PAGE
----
HHS Notice: WannaCry Malware Continues to Impact U.S. Healthcare Orgs | Healthcare Informatics Magazine | Health IT | Information Technology Skip to content Skip to navigation

HHS Notice: WannaCry Malware Continues to Impact U.S. Healthcare Orgs

June 6, 2017
by Heather Landi
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In an email cyber notice, the U.S. Department of Health and Human Services (HHS) is warning healthcare provider organizations that there are ongoing impacts to the U.S. healthcare sector from the WannaCry malware.

The Wanna Cry or Wanna Decryptor ransomware virus swept the globe last month and virtually shut down several dozen regional health authorities within the National Health Service of the United Kingdom, while simultaneously impacting the operations of such diverse entities as Spain’s national telephone service, La Telefónica; Germany’s railway system, Deutsche Bahn; automotive plants of the French car manufacturer, Renault; the Russian Interior Ministry; and universities in China and Taiwan.

In its notice sent out as part of Office of the National Coordinator for Health IT (ONC) and the Office for Civil Rights (OCR) list serves, HHS stated that the department is aware of two, large, multi-state hospitals systems in the U.S. that are continuing to face significant challenges to operations because of the WannaCry malware. HHS specifically notes that this not a new WannaCry attack.

“The behaviors that have been reported are typical for environments where the WannaCry scanning virus persists, even though the encryption stage has been blocked by anti-virus, or is not executing,” HHS wrote in the notice.

The virus can persist even on a machine that has been patched, however, the virus will not spread to a patched machine, but the attempt to scan can disrupt Windows operating systems when it executes. The particular effect varies according to the version of Windows on the device, HHS stated.

If a healthcare organization is the victim of a ransomware attack, HHS recommends the following steps:

Contact your FBI Field Office Cyber Task Force (www.fbi.gov/contact-us/field/field-offices) or US Secret Service Electronic Crimes Task Force (www.secretservice.gov/investigation/#field) immediately to report a ransomware event and request assistance. These professionals work with state and local law enforcement and other federal and international partners to pursue cyber criminals globally and to assist victims of cyber-crime.

Please report cyber incidents to the US-CERT (www.us-cert.gov/ncas) and FBI’s Internet Crime Complaint Center (www.ic3.gov).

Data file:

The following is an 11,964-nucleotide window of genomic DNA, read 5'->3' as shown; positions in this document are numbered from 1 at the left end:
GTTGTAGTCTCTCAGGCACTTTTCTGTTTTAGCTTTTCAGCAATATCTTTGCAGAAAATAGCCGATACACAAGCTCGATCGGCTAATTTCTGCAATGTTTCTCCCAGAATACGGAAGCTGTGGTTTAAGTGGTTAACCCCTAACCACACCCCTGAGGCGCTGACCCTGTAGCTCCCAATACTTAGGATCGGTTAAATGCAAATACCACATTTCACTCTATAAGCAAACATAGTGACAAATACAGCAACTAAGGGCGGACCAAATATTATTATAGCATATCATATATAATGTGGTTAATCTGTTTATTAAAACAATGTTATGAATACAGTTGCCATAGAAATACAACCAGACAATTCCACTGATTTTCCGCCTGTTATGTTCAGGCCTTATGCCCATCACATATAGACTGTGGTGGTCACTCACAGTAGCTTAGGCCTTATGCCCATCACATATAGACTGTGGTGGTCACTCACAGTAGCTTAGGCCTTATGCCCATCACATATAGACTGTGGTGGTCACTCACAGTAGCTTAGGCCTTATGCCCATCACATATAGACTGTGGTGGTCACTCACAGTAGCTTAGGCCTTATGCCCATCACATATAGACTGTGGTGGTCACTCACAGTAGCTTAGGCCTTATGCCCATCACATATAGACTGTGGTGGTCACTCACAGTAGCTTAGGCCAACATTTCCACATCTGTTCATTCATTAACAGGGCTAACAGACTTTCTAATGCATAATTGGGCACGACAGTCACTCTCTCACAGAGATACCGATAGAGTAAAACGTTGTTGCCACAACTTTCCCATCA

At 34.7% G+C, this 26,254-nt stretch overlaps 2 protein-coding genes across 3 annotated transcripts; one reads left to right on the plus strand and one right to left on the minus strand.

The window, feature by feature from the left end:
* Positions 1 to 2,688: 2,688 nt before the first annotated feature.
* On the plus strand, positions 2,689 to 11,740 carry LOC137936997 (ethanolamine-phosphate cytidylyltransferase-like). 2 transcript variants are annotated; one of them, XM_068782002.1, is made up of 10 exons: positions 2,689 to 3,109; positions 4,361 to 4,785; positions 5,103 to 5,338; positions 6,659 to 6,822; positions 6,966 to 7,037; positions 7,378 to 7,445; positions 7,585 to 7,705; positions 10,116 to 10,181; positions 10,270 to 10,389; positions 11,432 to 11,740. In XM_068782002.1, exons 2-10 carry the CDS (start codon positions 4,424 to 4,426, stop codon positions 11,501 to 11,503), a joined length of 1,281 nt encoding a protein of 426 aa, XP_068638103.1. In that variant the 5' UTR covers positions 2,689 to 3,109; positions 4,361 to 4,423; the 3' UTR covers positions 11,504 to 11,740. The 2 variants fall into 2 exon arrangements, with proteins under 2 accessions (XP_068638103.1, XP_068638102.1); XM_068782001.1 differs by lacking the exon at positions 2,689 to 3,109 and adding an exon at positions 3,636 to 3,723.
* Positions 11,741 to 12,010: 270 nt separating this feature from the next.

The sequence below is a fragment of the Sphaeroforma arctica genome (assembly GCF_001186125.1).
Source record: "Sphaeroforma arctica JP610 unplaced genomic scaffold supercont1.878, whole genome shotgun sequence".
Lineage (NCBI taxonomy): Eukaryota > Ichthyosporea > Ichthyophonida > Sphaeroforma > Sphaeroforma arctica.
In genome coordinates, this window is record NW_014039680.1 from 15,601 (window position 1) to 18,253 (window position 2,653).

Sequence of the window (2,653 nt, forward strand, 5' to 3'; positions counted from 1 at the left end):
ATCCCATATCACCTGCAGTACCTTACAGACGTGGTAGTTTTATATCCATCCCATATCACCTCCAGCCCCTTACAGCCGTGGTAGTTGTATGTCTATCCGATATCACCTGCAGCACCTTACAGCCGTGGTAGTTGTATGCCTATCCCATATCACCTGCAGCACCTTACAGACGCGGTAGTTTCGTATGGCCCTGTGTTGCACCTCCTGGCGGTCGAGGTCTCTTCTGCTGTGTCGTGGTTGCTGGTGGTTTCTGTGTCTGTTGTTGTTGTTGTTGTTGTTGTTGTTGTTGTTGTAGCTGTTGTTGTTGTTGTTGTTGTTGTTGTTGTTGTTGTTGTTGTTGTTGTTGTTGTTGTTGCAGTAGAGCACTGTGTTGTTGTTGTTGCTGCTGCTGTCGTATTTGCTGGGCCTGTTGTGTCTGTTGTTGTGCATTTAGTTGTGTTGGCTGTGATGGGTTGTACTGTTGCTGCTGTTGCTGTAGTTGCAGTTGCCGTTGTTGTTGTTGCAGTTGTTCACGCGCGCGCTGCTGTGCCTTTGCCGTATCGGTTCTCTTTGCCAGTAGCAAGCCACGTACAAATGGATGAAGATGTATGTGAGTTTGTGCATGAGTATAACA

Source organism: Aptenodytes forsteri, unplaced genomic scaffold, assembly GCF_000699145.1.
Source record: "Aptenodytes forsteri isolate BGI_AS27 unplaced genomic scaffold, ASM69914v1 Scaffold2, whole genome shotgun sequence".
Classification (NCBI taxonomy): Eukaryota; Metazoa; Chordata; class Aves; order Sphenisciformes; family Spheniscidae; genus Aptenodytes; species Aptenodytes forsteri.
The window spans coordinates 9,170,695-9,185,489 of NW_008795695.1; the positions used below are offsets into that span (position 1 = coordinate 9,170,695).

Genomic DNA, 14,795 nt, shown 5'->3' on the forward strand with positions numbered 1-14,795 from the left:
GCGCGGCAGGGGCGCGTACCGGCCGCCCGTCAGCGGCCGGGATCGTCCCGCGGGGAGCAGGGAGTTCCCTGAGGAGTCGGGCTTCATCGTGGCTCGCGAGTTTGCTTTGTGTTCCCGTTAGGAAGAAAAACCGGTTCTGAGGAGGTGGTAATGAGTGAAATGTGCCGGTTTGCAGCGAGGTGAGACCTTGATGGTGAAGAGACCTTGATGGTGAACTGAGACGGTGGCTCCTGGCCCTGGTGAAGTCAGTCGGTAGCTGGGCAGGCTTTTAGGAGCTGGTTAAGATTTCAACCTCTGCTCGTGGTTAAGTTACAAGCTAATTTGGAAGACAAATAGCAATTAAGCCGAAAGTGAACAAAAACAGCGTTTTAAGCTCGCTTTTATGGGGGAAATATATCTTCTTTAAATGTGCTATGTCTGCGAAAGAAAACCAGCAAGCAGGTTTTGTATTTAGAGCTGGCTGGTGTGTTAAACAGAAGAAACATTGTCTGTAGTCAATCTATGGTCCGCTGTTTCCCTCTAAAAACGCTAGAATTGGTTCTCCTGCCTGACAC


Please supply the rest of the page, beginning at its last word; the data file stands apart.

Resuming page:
Additionally, HHS states that if a facility experiences a suspected cyberattack affecting medical devices, those organizations should contact FDA’s 24/7 emergency line at 1-866-300-4374. Reports of impact on multiple devices should be aggregated on a system/facility level.

For further analysis and healthcare-specific indicator sharing, organizations are urged to share these indicators with HHS’ Healthcare Cybersecurity and Communications Integration Center (HCCIC) at HCCIC_RM@hhs.gov .

WannaCry ransomware is a fast-propagating worm which exploits Windows’ Server Message Block version 1 (SMBv1) protocol to move through a network or infect other systems on the Internet. However, according to HHS in its notice, SMBv1 might not be the only vector of infection for WannaCry, so even patched systems could still be infected if the malware is introduced to the system in a different manner.

Furthermore, a newly patched system could have been previously infected, and if so, would still scan for other vulnerable systems and/or encrypt files. “Patching a system is similar to how in physical medicine, a quarantine will prevent an infection from spreading however will not cure the patient who has been quarantined. Reimaging removes the infection in the operating system no matter where the virus is residing,” HHS stated.

The agency also offered tips for how to mitigate the risk of WannaCry infection:

  • Patch vulnerable systems with the update from Microsoft which fixes the SMBv1 vulnerability: https://technet.microsoft.com/en-us/library/security/ms17-010.aspx
  • Disable SMBv1 on all devices, across the network and disable it at the firewall if possible. If it is not possible to disable SMBv1, consider the business-impact for quarantining those devices off the network until another solution can be found.
  • See the Tech Support page from Microsoft below for instructions on disabling SMBv1: https://support.microsoft.com/en-us/help/2696547/how-to-enable-and-disable-smbv1-smbv2-and-smbv3-in-windows-and-windows-server
  • Block port 445 on all firewalls
  • If possible, reimage potentially affected devices to mitigate risk that malware is on the system in the background.
  • Use a reputable anti-virus (AV) product whose definitions are up-to-date to scan all devices in your environment in order to determine if any of them have malware on them that has not yet been identified. Many AV products will automatically clean up infections or potential infections when they are identified.
  • Work with vendors to make sure both the distribution stage and the encryption stage of WannaCry are detected and blocked.
  • Work with vendors or IT support staff to investigate and remediate systems exhibiting network-scanning activity consistent with WannaCry, which could reimaging per the previous bullet point.

 

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